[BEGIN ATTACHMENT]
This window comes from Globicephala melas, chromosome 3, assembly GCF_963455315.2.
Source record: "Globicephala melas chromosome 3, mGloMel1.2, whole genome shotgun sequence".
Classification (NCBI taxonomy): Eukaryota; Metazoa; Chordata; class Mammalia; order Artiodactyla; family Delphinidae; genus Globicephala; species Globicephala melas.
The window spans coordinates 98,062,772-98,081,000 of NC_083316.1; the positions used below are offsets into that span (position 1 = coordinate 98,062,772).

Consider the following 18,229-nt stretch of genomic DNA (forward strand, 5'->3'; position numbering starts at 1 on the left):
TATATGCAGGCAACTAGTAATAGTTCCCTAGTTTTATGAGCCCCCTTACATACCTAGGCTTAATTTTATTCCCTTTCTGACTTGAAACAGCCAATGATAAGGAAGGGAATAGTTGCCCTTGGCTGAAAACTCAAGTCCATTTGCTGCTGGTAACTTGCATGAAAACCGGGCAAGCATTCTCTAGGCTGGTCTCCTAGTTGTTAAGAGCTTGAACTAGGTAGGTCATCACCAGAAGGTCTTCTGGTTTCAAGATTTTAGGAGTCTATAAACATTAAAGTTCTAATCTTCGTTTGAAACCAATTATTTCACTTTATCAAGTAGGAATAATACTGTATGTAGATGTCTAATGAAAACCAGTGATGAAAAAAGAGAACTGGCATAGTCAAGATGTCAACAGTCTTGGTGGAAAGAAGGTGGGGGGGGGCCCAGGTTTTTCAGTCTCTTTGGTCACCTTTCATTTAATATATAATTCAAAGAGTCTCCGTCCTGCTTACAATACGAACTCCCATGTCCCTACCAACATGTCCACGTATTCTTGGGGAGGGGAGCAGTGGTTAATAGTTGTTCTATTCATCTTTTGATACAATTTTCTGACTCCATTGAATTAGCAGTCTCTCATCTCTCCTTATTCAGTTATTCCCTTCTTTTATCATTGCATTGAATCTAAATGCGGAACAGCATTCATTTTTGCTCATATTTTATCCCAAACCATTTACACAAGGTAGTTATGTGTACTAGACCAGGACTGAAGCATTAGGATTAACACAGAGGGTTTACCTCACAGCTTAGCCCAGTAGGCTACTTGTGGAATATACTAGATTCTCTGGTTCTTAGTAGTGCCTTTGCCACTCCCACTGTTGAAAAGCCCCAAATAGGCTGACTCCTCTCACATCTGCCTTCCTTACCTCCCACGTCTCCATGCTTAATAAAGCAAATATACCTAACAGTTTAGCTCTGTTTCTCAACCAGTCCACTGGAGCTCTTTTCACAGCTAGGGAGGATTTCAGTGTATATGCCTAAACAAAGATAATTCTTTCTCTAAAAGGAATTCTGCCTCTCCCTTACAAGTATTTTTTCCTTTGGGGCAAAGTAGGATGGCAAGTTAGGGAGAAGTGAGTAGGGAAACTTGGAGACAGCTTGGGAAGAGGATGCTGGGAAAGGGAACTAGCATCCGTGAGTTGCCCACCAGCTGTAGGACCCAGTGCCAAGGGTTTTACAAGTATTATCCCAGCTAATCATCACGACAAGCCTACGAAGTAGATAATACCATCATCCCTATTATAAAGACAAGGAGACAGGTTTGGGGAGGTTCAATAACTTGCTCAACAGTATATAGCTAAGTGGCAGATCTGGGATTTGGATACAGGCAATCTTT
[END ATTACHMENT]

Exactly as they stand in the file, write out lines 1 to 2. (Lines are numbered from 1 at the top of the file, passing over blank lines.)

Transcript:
This window comes from Globicephala melas, chromosome 3, assembly GCF_963455315.2.
Source record: "Globicephala melas chromosome 3, mGloMel1.2, whole genome shotgun sequence".